Finding Mold During a Home Inspection
You finally found the home of your dreams and it’s perfect, at least in your mind. Next, is the inspection and the discovery that it has mold, Now what? This is an all all-too-common nightmare for prospective homeowners, but it does not have to mean the end of the purchase.
What is Mold?
Mold is a type of fungus that sprouts from microscopic spores floating in the air. When clusters of mold spores grow on surfaces, they start to reproduce and become visible to the human eye. All homes have the key ingredients needed for mold growth: the presence of mold spores, a surface for it to grow on, oxygen, warmth, and darkness. When you add moisture, whether from a water leak, stagnant water, or high levels of humidity, into the mix, that’s where mold problems begin. Knowing where mold is commonly found in homes can help you prevent and treat it so you can keep your home and body healthy.
Finding Mold During Your General Inspection
It is always a good idea to pay attention during a home inspection and ask questions as it is progressing. If the inspector finds a moisture issue or mold, it is important to find out the source, the extent of the problem, and the possibilities of remediation. While home inspectors are usually generalists and that a mold specialist will need to be called in, you will still get a feel for the extent of the problem.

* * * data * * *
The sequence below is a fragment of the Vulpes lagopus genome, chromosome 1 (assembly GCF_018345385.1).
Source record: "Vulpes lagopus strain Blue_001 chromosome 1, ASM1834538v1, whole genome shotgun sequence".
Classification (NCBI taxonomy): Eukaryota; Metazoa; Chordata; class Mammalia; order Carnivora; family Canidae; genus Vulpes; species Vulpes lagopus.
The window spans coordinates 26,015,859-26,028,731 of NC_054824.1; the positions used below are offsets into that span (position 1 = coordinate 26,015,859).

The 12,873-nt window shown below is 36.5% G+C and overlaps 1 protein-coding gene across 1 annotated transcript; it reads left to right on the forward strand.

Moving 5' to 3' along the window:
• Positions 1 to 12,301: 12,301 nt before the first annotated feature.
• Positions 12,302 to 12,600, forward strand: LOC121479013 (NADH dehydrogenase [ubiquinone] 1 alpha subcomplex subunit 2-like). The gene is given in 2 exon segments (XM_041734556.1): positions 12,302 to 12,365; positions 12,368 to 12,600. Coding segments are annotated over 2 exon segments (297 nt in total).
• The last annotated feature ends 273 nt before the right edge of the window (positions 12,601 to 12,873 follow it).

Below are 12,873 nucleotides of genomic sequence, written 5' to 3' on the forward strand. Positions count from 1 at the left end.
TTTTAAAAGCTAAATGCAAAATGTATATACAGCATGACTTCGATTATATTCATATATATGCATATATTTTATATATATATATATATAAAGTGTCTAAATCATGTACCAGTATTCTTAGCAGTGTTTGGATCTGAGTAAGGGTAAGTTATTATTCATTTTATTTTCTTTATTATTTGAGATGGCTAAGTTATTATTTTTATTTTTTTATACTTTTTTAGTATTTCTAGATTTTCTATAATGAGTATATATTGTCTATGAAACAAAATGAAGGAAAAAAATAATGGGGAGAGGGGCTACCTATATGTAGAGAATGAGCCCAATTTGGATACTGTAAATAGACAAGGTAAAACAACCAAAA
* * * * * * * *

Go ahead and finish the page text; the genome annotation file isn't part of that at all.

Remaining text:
Bringing in an Expert
If your inspection report raises any concerns about mold, you can ask the seller for some additional time to bring in a mold removal technician to get a thorough testing and estimate for remediation. If possible, it is always a good idea to get quotes from two or three companies to compare the results and quotes. As with the general inspection, try to be on-site as they complete their assessment so you can see the issues first-hand and gain knowledge on how they will be resolved.
Negotiating The Cost
If you decide that the mold can be remediated to your satisfaction, you can now work with your realtor to find the best resolution. The sellers may remedy the situation themselves or you can renegotiate the total selling price to offset the costs. There are pros and cons to both. Because sellers will no longer be living there, they may tend to cut corners or go with a lesser-priced mediation company that you would not choose. Accepting a credit does give you control over the remediation but it will take time and hassle.
The best possible scenario is to get the mold problem under control and all traces removed before actually moving in. This will allow your mold remediator to have plenty of space to perform any needed repairs and you’ll avoid the hassle of trying to move boxes and furniture into your new home while crews are at work getting rid of the mold.
The Bottom Line
Purchasing a home with known mold is a personal choice. If mold is found during the general inspection, it is important to follow up with a mold remediation expert.
Please contact Angell’s Home Inspection in Connecticut. With over 30 years of experience, this 5-star Google-rated inspection company can help you make informed decisions about your potential new home Please call (860) 402-6644 or learn more at https://www.angellhomeinspections.com.